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Publication numberUS3842403 A
Publication typeGrant
Publication dateOct 15, 1974
Filing dateMar 16, 1973
Priority dateMar 16, 1973
Publication numberUS 3842403 A, US 3842403A, US-A-3842403, US3842403 A, US3842403A
InventorsJ Konopka
Original AssigneeWarwick Electronics Inc
Export CitationBiBTeX, EndNote, RefMan
External Links: USPTO, USPTO Assignment, Espacenet
Optical remote control system
US 3842403 A
Abstract
A control including a transmitter and a receiver for remotely operating a device wherein the receiver and transmitter are powered by alternating current power supplies having a known phase relationship. The system transmits a signal comprising a series of single polarity pulses having a known phase relationship to and derived from the output of the alternating current power supply and different receiver outputs are provided depending on the polarity of the transmitted pulses. The transmission may be by light radiation.
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Description  (OCR text may contain errors)

United States Patent [191 Konopka 1 Oct. 15, 1974 1 1 OPTICAL REMOTE CONTROL SYSTEM [75] Inventor: John G. Konopka, Mundelein, ill.

[73] Assignee: Warwick Electronics, Inc., Chicago,

[22] Filed: Mar. 16, 1973 [21] Appl. No.: 342,318

[56] References Cited UNITED STATES PATENTS 2,912,683 11/1959 Bagno 340/258 B 3,370,284 211968 Bagno 340/258 8 3,543,260 11/1970 Engh 340/258 B 3,597,755 8/1971 Parkin 340/258 B 3,609,451 9/1971 Edgerly, Jr. et a1. 250/205 X 3,704,461 11/1972 Rose et a1. 340/258 B 3,705,986 12/1972 Sanders et al. 250/199 3,714,451 111973 Whitney et al. 340/310 X Primary Examiner-Donald J. Yusko Attorney, Agent, or Firm-Hofgren, Wegner, Allen, Stellman & McCord 1 1 ABSTRACT A control including a transmitter and a receiver for remotely operating a device wherein the receiver and transmitter are powered by alternating current power supplies having a known phase relationship. The system transmits a signal comprising a series of single polarity pulses having a known phase relationship to and derived from the output of the alternating current power supply and different receiver outputs are provided depending on the polarity of the transmitted pulses. The transmission may be by light radiation.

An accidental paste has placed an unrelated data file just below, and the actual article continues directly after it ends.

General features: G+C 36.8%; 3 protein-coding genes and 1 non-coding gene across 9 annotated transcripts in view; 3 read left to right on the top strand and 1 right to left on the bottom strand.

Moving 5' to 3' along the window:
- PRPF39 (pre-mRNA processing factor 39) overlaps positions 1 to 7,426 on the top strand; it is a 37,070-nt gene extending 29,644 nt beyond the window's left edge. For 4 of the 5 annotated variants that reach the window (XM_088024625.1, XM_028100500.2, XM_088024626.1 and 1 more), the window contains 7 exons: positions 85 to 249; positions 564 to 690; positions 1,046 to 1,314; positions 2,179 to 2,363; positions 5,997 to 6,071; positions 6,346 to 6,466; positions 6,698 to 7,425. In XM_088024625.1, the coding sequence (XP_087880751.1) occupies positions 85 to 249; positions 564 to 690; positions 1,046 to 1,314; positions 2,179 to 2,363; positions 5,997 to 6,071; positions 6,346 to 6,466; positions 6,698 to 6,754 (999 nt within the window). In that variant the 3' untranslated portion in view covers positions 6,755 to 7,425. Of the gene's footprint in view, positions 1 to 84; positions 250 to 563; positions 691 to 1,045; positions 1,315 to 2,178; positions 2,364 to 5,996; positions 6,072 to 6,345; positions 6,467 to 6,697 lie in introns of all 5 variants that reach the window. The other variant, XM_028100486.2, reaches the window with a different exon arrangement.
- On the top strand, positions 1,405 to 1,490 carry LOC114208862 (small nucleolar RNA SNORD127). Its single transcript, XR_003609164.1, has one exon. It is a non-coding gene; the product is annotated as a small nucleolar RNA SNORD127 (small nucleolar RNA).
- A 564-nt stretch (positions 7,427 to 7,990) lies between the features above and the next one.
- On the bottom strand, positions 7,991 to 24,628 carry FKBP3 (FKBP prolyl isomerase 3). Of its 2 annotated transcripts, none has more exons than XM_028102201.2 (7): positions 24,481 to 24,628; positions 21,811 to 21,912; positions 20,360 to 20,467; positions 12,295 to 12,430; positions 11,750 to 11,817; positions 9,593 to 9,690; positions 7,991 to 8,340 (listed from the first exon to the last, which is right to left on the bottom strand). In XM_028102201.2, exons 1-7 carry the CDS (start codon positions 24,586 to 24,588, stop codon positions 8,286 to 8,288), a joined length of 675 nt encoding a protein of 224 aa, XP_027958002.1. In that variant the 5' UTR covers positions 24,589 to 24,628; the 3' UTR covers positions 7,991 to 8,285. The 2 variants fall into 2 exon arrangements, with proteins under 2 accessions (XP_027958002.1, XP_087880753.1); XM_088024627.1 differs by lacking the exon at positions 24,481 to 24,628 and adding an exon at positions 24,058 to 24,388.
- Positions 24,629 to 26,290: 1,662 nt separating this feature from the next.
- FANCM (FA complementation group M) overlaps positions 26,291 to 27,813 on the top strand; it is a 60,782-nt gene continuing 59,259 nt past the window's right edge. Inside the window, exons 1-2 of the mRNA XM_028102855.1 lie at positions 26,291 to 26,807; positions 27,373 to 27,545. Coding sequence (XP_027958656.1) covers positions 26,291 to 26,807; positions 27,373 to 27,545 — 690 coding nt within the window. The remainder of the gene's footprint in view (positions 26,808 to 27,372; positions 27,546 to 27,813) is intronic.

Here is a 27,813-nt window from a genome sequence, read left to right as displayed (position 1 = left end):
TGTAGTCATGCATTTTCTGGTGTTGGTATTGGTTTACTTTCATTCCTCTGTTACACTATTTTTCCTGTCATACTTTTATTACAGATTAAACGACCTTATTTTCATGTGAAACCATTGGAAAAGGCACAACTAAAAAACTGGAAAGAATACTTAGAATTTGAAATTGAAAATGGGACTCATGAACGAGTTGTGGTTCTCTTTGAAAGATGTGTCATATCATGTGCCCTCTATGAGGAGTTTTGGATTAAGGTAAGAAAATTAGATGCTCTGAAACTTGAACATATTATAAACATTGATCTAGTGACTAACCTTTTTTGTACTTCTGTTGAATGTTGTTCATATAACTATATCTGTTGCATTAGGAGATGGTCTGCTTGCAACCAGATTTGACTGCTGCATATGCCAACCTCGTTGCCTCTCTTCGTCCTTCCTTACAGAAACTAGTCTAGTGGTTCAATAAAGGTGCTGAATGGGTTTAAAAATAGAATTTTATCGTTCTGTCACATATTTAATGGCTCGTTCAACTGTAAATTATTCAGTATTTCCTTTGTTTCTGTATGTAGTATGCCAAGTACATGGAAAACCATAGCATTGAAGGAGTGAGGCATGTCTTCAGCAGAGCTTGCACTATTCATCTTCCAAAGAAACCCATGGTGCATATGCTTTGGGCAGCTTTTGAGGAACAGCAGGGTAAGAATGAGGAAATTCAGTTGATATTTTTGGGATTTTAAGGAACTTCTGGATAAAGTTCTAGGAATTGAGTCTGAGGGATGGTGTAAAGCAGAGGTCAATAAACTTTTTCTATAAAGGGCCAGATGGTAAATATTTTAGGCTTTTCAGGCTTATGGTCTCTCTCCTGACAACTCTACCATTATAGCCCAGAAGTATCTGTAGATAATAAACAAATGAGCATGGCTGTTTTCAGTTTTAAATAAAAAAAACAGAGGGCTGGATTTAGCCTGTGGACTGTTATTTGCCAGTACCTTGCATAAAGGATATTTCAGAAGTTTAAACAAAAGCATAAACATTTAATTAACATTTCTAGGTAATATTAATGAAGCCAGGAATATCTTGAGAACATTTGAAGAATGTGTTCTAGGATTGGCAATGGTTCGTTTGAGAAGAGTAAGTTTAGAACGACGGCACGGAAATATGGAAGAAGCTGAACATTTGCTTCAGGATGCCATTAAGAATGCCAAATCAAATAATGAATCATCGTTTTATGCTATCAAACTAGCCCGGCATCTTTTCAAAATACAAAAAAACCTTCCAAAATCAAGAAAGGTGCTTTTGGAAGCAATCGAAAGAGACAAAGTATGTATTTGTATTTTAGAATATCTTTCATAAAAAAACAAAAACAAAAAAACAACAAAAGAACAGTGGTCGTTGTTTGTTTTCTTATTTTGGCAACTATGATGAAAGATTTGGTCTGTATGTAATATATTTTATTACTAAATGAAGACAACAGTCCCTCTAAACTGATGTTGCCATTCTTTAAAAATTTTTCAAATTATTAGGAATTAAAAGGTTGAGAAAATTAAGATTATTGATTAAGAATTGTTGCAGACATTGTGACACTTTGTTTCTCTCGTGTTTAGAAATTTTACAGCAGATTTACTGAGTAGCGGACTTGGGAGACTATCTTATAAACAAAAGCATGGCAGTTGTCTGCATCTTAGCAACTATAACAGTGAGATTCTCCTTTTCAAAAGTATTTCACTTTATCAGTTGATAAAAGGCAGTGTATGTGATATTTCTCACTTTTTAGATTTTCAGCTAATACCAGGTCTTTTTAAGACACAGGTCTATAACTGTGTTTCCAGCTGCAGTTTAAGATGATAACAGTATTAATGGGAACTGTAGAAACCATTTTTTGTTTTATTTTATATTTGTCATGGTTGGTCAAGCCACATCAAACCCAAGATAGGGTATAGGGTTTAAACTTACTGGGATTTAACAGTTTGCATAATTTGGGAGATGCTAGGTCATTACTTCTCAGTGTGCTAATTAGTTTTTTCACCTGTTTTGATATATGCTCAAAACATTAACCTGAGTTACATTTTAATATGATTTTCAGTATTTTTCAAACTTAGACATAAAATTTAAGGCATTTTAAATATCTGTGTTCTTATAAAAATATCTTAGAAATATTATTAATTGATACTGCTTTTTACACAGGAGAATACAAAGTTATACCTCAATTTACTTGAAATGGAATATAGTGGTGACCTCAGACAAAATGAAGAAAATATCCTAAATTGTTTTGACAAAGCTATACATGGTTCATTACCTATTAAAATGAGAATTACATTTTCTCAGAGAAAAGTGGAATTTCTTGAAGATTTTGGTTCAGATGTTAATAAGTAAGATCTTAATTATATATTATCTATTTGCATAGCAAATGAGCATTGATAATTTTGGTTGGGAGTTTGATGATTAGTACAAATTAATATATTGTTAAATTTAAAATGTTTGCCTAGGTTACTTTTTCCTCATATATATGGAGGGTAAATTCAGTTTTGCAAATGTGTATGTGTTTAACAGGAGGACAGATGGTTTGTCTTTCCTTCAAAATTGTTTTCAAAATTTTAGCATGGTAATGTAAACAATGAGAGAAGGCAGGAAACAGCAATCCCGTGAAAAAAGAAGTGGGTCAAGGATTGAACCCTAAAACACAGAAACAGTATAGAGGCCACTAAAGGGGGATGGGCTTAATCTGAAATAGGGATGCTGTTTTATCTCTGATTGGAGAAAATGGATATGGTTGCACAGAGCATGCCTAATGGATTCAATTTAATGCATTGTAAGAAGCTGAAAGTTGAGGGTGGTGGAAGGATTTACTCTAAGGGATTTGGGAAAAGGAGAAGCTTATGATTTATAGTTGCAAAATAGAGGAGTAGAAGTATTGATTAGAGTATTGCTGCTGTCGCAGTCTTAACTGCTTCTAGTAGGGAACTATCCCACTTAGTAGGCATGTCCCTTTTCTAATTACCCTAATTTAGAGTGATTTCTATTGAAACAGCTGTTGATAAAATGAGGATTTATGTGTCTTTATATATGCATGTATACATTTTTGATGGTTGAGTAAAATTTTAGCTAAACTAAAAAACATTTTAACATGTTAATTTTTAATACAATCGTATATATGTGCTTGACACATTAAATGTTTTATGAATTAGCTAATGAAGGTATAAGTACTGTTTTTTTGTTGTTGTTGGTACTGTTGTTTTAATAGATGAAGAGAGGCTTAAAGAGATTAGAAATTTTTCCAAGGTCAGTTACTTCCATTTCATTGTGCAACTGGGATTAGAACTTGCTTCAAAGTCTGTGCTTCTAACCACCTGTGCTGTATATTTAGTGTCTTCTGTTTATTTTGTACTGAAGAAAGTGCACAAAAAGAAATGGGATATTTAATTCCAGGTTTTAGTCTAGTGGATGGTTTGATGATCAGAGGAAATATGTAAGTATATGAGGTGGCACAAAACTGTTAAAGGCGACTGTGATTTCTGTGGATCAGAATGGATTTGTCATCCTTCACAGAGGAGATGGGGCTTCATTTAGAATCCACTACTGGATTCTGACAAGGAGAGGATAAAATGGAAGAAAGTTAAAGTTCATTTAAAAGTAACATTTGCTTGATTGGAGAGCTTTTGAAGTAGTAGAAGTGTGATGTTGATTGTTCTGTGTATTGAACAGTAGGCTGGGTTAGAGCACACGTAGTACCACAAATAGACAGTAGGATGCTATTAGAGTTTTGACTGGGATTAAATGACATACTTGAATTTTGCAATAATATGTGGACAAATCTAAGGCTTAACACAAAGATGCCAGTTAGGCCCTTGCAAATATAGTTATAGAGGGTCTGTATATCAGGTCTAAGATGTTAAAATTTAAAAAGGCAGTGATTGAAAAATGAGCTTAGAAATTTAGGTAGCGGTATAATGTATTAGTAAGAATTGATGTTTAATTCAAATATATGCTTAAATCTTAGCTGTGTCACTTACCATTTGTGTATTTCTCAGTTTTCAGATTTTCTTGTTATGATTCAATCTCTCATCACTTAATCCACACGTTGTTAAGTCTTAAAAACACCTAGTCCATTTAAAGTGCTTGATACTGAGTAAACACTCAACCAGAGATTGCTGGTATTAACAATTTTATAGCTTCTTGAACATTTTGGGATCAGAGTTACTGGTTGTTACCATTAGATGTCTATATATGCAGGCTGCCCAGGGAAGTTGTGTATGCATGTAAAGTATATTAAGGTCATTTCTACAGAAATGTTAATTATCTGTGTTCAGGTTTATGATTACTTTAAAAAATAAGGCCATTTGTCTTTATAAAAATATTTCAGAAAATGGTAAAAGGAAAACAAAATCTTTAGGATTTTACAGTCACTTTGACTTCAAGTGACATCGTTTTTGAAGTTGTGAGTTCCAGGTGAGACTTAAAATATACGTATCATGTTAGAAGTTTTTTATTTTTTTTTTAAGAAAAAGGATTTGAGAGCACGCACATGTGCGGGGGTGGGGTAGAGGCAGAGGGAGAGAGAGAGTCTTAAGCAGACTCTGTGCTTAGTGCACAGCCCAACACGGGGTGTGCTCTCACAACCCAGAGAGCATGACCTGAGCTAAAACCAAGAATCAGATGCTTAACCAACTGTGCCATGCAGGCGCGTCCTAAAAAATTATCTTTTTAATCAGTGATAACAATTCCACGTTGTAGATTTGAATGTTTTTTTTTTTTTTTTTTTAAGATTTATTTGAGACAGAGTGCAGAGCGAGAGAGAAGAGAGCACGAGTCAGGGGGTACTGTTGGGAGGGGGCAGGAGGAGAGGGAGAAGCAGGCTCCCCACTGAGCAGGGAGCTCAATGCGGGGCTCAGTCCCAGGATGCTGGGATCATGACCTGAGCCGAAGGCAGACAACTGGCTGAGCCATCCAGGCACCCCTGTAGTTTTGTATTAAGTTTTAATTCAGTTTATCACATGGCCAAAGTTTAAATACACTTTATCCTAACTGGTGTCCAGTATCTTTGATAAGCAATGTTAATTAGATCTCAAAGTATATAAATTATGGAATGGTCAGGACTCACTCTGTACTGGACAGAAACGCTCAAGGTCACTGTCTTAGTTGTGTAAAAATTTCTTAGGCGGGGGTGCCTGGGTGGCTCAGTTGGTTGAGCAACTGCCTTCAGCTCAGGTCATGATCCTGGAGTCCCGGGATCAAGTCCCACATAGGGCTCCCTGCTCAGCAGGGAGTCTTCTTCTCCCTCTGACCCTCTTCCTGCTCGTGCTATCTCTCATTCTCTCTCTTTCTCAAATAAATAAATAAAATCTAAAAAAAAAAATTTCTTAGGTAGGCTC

8 Claims, 5 Drawing Figures 3,449,619 6/1969 Stalp 332/3 X 3,467,858 9/1969 Burnett 250/199 X 3,488,632 1/1970 Clark 340/310 X Pmuuauucnsmu 4 3 842 403 SIIEU 10$ 2 u llf /5' ,3 b b 12 25 GATED AMPLIFIER OUTPUT I DIFFERENTIAL BALANCE SENSOR CONTROL AMPLIFIER OUTPUT 2 GATED 2 24 AMPLIFIER POWER 28 6 INPUT A A A I TO AMP. 25

M Di I80 360 540 720 l8 ,3 20 F LL? CW 222 I20 VAC PATENILDUEI 1 5 1974 Minor:

Ow QQW anm QW .1 OPTICAL REMOTE CONTROL SYSTEM BACKGROUND OF THE INVENTION 1. Field of the Invention This invention relates to control systems and in particular to remote control systems.

2. Description of the Prior Art A number of different transmitter-receiver combinations have been provided in the prior art for remotely controlling the operation of an electrical device. Examples of United States Letters Patent illustrating such remote control systems are those of:

2,209,883 Gohorel Remote Control System 2.$9l,837 Lee Method and Apparatus for Signaling Employing Polarized Lights 3,475,092 Harvey Wireless Remote Control Slide Changer Lee U.S. Pat. No. 2,591,837 shows a method and apparatus for signaling, employing oppositely polarized light signals wherein the output state of the receiver depends on the relative response of two different light sensitive devices, each of which is responsive only to polarized light signals having a predetermined axis of polarization. The output of two receiver photocells is fed into a differential amplifier which amplifies only the difference between the two outputs so that oppositely polarized light striking the two photocells having the same intensity will not operate the receiver to provide a signal.

Harvey U.S. Pat. No. 3,475,092 shows a wireless remote control slide changer which utilizes a pulse length modulated beam of actinic radiation obtained by chopping a beam of light by means of an alternately opaque and transparent moving grate.

A number of prior art systems utilize coded light as a transmitting media. One disadvantage of the known systems is the complexity and high cost such as in the need for use of a plurality of receiver photocells to provide a plurality of outputs. Further, such devices utiliz ing a plurality of receiving elements have high maintenance requirements because of the necessity of maintaining precise matching of the characteristics of the receiving elements in the receiver.

Another disadvantage of known prior art devices is the sensitivity thereof to ambient conditions, such as ambient light conditions, where the device utilizes a light signal. One attempted solution to this problem is to provide a high intensity signal as compared to the level of the ambient radiation and utilize an insensitive receiver. One such device is utilized in connection with conventional burglar alarm systems where a light beam is directed to a photocell receiver. Such a system may be readily fooled by the simple expedient of directing a flashlight or the like against the receiver photocell, thereby permitting breaking of the system beam without operation of the control. Such systems relying on a difference in the intensity of the signal beam and the ambient light are not adapted for use where the ambient lighting conditions vary widely.